Mallory Noe-Payne

Reporter - Richmond

Mallory Noe-Payne is an award-winning reporter and producer based in Richmond, Virginia. She's done work for NPR's newscast unit, APM's Marketplace and Public Radio International. 

Although she's a native Virginian, she's also worked for public radio in Boston. There, she helped produce stories about higher education, including a nationally-airing series on the German university system.   In addition to working for WGBH, she's worked at WAMU in Washington D.C. She graduated from Virginia Tech with degrees in Journalism and Political Science. 

For more frequent updates from Richmond, or occasional commentary on rock climbing and vegetable gardening, you can follow Mallory on Twitter @MalloryNoePayne

Mallory Noe-Payne / RADIOIQ

 

 

Richmond’s Monument Avenue Commission held one of its final community meetings Thursday night. Almost a year ago the group was tasked with a big question: What should Virginia’s capitol city do with its confederate monuments?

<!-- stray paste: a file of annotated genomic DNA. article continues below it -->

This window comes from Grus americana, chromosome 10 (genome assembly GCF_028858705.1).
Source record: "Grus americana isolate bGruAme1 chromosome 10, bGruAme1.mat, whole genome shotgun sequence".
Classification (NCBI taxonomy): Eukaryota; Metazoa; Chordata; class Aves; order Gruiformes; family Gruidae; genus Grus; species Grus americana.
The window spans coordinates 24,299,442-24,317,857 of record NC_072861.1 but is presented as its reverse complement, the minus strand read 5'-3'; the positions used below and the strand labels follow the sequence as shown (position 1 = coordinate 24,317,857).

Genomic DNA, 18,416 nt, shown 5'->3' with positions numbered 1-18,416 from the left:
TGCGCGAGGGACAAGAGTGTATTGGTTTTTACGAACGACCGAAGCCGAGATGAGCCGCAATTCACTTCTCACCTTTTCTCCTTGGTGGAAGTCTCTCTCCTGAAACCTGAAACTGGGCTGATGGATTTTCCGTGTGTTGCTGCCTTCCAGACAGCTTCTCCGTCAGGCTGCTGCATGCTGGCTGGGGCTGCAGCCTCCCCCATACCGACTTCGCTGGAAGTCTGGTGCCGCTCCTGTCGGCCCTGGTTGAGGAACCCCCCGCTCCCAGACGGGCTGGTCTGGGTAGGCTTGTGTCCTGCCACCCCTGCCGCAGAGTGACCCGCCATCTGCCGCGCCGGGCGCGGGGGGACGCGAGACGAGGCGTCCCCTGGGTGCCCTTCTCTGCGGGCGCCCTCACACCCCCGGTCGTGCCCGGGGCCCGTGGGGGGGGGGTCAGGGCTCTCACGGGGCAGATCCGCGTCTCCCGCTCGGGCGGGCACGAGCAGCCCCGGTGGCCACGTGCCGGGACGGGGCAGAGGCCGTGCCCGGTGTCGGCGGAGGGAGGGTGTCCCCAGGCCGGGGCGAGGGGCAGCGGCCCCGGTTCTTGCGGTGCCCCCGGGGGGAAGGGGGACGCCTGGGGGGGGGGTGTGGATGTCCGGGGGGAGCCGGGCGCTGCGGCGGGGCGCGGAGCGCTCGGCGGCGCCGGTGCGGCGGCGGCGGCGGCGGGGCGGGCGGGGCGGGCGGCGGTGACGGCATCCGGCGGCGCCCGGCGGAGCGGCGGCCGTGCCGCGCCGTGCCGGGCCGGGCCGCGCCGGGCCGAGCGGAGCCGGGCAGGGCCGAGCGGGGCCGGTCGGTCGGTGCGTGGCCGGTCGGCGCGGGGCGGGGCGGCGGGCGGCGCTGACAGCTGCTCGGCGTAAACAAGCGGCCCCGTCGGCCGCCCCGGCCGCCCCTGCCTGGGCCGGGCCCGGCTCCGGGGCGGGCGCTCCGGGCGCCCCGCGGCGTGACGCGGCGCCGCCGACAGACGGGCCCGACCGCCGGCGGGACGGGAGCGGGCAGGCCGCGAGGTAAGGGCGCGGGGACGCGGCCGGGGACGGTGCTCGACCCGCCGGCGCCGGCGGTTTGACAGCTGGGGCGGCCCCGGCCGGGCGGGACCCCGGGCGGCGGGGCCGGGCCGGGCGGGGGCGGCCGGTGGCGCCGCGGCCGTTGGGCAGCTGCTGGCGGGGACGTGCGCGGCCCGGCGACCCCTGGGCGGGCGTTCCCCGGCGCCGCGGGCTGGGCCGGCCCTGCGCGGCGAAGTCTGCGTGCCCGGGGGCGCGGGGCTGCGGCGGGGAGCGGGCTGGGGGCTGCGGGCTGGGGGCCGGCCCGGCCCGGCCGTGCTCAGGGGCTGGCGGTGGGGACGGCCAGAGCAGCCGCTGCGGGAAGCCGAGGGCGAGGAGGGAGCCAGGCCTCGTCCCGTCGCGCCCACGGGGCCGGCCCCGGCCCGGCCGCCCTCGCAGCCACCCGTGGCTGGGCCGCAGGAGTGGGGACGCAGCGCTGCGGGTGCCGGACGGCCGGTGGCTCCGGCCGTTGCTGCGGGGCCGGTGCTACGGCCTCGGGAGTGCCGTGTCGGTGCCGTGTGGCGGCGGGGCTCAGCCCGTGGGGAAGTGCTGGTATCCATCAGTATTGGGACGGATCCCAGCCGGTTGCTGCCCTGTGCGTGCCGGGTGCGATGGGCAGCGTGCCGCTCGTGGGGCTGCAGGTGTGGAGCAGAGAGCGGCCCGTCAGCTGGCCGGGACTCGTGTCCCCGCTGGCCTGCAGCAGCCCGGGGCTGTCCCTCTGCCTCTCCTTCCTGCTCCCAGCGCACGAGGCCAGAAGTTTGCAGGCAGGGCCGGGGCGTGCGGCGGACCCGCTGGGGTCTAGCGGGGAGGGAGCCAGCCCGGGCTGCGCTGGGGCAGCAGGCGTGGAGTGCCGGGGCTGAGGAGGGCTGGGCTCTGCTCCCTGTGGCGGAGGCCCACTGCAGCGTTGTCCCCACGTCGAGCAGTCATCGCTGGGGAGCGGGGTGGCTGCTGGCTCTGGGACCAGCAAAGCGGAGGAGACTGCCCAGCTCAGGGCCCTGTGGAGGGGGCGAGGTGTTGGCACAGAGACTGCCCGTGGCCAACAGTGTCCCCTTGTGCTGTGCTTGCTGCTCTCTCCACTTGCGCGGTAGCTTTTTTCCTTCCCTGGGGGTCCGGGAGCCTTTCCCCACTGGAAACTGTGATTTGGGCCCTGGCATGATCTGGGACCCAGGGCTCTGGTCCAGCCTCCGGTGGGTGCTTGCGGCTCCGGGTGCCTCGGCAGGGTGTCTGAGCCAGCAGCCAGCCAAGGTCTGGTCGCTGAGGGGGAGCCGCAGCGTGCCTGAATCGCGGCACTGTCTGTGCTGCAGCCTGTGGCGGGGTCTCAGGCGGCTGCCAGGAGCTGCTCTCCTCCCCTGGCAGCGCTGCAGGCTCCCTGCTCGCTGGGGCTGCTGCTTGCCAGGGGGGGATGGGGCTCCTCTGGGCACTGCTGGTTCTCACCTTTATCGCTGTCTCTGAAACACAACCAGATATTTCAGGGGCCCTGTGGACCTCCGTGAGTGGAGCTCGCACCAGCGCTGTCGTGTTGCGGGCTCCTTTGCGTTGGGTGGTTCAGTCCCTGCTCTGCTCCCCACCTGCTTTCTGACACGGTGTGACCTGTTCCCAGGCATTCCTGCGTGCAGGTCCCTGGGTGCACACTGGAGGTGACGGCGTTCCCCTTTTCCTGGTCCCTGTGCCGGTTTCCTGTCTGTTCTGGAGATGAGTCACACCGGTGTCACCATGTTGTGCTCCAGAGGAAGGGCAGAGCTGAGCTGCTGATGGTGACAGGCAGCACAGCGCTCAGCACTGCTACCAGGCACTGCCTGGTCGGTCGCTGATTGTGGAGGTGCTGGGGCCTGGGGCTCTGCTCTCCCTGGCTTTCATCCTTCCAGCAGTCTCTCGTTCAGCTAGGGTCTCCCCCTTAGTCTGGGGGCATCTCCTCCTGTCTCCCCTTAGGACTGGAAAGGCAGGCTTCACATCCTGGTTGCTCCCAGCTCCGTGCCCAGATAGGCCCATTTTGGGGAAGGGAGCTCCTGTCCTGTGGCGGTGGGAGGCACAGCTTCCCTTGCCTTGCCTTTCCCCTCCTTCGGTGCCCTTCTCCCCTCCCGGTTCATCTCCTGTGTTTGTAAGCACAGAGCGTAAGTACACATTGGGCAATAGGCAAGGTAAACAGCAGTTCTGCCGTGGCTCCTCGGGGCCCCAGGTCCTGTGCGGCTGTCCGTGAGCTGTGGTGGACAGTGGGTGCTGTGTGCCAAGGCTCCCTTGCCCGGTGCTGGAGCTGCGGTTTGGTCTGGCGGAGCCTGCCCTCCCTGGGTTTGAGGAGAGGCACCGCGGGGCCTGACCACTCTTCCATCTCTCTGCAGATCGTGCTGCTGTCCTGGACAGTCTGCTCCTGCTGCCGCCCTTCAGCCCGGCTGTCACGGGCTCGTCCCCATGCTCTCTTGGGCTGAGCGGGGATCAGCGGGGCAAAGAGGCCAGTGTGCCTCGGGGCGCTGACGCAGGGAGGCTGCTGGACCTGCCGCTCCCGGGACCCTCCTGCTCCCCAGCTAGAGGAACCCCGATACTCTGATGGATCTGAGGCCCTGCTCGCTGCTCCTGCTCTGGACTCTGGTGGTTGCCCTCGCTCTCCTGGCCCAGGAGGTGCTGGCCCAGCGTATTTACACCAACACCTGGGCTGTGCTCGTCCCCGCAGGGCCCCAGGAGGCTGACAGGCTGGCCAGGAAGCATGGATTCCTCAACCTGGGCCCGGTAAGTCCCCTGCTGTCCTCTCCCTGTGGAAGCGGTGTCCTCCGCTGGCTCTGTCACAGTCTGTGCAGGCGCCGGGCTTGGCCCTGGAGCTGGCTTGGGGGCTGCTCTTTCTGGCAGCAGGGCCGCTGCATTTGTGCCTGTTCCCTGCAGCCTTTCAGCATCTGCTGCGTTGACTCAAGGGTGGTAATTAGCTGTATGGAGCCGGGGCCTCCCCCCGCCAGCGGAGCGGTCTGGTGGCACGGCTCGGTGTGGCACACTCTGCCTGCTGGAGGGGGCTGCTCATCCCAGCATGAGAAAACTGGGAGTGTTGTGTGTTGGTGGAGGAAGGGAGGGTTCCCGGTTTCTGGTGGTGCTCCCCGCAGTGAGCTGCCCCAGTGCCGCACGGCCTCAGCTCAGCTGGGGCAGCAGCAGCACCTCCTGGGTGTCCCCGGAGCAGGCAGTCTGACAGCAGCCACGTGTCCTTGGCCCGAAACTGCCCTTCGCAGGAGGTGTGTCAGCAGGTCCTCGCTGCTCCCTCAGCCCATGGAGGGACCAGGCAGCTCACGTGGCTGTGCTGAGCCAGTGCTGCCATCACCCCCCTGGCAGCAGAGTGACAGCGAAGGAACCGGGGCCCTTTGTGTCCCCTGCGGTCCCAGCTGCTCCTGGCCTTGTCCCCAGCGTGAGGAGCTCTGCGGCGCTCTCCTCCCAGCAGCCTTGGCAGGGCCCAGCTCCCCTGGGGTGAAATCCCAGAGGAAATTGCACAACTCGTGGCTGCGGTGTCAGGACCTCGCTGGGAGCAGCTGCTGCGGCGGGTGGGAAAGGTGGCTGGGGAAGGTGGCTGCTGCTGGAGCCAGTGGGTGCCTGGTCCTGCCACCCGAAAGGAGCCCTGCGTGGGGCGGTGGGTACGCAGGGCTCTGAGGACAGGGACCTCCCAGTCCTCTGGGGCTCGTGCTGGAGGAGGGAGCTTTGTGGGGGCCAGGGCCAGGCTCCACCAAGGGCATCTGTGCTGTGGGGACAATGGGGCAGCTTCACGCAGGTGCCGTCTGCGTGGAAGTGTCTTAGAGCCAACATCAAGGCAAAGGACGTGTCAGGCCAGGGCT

In the months since, that issue has become a flashpoint. Caught in the middle of that tension, the Monument Avenue Commission has aimed to keep things civil.

Derek Bruff/Flickr CC

 

 

At Virginia Commonwealth University, a group of students earning their master's in education have already spent a busy day student teaching. This evening they’re in a class of their own, practicing new lesson plans.

 

Chris Dematteo and Oonagh Krebs will both graduate this May. They’re not teachers yet, but they’ve already experienced some stigma against the profession.

Steve Helber / AP

 

 

Governor Ralph Northam proposed a new budget Wednesday, kickstarting round two of spending negotiations with lawmakers. His budget also reiterated a call for Medicaid expansion.

Mallory Noe-Payne / RADIO IQ

Governor Ralph Northam is proposing a new state budget Wednesday. That will kick off a second round of budget negotiations. The first round failed when lawmakers couldn’t agree during their normal legislative session.

Steve Helber / AP

 

Virginia is forging ahead with a carbon cap and trade program, the first of its kind for the state. Regulators are now taking public comment and the final meeting is in Richmond Monday.

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